Nollywood producer, Zeb Ejiro, tells why he has been absent from the entertainment scene
Popularly known as the ‘Sheikh’ of the Nigerian home video industry, Zeb Ejiro claims that he temporarily quit the entertainment scene to open a film school in his hometown, Ozoro in Delta State.
“God has done so much for me by giving me a talent for filmmaking and other blessings. At a point, I just felt it was time for me to start imparting knowledge to other people. So went to Delta State to build one of the biggest film schools in Nigeria. Actually it is a film and broadcast academy,” he says
The period spent by the seasoned producer in nurturing the project and his long absence from Nollywood did fuel the rumour that he had left the movie industry unceremoniously. But he denies ever quitting Nollywood or filmmaking, saying that he only took time off to establish the academy.
“The school was more important to me than Nollywood. It was not easy for me to put together an institution of that kind. I had to give it all the attention that it required. I have no regret about it,” he says.
Although he did not mention names, Ejiro says he is happy that the academy has produced some of the most promising actors, actresses, producers and directors, as well as technical hands in the entertainment industry today.
However, the filmmaker virtually pulled a surprise on movie fans with the recent screening of his newest movie, ‘Yellow Cassava’, at the 11th Abuja International Film Territory on Tuesday.
The opening of the film – the product of an agricultural advocacy project executed by SMILE AFRICA and funded by the United States-based Harvestplus International – officially ended the vacuum created by Ejiro’s ‘self-exile’ to Ozoro.
Just as the project is aimed at promoting the health benefits of cassava, it is obvious that with ‘Yellow Cassava’, he has introduced a new dimension in filmmaking in Nollywood. He has actually succeeded in striking a balance between entertaining and educating his audience.
“I just told a normal story with the film. I thought it would be boring to talk about the need to eat yellow cassava all the time. That is why I had to tie the main subject around a love story. I know that at the end of the day, everybody will understand the purpose for shooting it,” Ejiro says.
Shot in Kajola, Ogun State and with a cast comprising some of the best known names in the film industry, such as Segun Arinze (Chief Blaki), Monalisa Chinda (Veronica Peters), Chidi Mokeme (Daniel) and Emeka Ossai (Dr. Zack), the movie revolves around a young woman’s burning ambition to make a lasting impact in the lives of the rural people. To achieve her goal, she has to choose between romance and her passion for farming. It is a very difficult decision for her.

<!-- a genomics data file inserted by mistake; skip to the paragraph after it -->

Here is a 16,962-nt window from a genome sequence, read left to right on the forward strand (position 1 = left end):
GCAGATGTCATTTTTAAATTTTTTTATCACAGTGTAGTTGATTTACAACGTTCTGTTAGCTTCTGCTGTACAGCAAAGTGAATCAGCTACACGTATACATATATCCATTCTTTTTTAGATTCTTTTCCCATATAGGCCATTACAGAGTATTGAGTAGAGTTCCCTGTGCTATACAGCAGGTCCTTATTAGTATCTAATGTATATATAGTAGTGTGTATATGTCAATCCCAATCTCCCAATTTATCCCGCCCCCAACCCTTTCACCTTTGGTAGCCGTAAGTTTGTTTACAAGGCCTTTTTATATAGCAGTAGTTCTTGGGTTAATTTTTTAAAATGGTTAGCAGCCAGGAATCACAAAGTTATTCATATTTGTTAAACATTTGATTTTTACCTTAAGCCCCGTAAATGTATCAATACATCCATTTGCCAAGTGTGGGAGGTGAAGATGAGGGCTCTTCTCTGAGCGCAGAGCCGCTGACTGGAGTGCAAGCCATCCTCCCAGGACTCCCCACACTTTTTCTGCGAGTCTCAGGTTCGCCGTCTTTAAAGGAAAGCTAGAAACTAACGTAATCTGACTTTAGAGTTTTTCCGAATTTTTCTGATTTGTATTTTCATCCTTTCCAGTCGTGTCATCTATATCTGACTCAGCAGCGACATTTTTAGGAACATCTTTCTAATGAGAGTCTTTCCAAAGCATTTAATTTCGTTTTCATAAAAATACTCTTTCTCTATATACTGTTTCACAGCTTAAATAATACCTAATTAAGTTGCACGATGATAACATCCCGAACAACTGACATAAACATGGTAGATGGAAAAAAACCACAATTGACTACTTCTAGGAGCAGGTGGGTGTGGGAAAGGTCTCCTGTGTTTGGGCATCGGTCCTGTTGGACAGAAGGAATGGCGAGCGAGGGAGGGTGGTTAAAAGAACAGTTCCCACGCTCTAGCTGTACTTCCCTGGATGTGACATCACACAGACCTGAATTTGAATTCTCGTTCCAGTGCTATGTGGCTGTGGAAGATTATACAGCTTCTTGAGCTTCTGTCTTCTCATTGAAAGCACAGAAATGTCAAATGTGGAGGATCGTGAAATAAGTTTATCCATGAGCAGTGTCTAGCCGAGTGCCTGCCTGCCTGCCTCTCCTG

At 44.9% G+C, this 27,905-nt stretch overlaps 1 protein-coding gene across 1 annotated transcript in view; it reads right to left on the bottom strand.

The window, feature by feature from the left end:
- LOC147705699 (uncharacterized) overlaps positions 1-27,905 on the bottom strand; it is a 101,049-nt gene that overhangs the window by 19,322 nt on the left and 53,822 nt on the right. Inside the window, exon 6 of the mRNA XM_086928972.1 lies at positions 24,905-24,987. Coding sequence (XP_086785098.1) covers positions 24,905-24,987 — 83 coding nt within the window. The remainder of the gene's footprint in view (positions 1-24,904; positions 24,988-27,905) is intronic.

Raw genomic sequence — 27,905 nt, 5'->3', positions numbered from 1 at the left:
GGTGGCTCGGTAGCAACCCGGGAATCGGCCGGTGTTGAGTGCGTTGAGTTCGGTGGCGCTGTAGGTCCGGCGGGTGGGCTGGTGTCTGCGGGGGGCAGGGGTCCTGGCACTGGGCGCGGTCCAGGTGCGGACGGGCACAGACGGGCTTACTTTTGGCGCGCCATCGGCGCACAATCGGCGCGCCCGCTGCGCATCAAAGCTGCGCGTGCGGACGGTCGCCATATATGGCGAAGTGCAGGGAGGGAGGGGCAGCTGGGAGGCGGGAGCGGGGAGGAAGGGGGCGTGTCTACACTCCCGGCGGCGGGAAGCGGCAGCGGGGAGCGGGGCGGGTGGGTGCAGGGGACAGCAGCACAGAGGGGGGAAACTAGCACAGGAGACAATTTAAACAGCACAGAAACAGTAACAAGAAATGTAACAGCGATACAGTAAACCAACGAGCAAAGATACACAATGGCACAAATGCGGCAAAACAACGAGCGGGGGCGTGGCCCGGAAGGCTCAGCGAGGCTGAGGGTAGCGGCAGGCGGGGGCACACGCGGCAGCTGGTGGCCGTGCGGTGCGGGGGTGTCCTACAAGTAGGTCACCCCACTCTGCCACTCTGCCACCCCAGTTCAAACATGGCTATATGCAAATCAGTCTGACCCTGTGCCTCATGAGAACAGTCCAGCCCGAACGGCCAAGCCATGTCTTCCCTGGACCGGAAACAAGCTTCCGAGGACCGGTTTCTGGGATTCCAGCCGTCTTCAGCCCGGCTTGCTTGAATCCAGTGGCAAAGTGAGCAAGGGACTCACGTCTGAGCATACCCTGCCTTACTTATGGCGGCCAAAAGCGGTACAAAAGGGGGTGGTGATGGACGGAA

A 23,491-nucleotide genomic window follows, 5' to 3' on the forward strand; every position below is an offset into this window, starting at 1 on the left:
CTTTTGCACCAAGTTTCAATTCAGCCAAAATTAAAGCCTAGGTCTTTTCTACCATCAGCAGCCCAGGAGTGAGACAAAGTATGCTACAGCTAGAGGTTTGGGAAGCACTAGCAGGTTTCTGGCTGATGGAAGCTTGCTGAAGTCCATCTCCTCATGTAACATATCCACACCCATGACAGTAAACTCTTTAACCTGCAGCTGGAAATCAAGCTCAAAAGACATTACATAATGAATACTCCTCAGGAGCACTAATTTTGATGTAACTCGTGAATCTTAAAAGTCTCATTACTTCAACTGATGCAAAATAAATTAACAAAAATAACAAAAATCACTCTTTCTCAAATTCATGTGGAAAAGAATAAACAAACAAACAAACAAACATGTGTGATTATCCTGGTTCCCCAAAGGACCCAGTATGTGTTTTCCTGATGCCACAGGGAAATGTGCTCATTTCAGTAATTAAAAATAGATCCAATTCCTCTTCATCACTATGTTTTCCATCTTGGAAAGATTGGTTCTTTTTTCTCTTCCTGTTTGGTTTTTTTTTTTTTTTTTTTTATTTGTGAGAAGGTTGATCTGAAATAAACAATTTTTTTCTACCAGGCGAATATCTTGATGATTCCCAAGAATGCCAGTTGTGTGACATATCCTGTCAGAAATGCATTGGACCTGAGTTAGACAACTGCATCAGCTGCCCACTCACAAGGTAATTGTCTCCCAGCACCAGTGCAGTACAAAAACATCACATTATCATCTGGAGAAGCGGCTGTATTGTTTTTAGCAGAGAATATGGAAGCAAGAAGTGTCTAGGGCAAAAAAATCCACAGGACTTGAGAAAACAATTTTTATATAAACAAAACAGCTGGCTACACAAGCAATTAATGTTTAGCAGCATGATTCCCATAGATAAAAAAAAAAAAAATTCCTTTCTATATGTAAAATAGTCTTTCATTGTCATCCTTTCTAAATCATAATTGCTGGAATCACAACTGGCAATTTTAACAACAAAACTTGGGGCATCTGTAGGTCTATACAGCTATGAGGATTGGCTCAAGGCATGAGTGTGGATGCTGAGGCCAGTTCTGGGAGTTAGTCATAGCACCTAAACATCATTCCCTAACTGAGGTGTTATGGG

Unfortunately, a few lines from the lead actress give the impression that ‘Yellow Cassava’ is also meant to serve as a piece of propaganda in which President Goodluck Jonathan is the main subject. But Ejiro does not seem to be bothered.
He says, “I don’t give a damn about what anybody says. If ‘Yellow Cassava’ is seen as partly singing President Jonathan’s praise, I have no apology for that. One of the two major areas the President is focusing on right now is agriculture. Also, he has done a lot for the Nigerian film industry. He has provided some funds for the development of the industry. No other leader of this country has done this before now.”
Ejiro describes Jonathan’s approval of a multi-billion naira grant to stakeholders in the film industry as one of the best things that has ever happened to the culture sector in Nigeria. “I have applied for it and my application has been approved. I haven’t received the money yet. But I know that I will get it. I think the grant is wonderful. It is the best thing that has happened to the film industry in this country,” he says.
Although it is believed that Nollywood has been split along different camps ever since the President’s celebrated intervention, Ejiro thinks there is nothing wrong with the practitioners forming different groups within the industry, as long as they do not hurt other people in the process.
“I don’t care about divisions within Nollywood. I am a movie maker and I want to keep doing that. Nevertheless, the industry is growing. There is no doubt about this. I believe that we are doing better movies now. Technically, we are getting better. In terms of the quality of the stories and acting, I think we are doing well, even better than we have ever done.
“The industry has created more jobs than before and more people are coming into it. Nigerians living abroad are coming to the industry with big money. There is progress. We have not even gone anywhere yet. But I believe we will eventually get there. This industry is so big that there is plenty of room for everybody to operate,” he says.
Noting that the MOPICON Bill is long overdue, Ejiro wants the National Assembly to expedite action on it urgently so as to ensure the development of the film industry.
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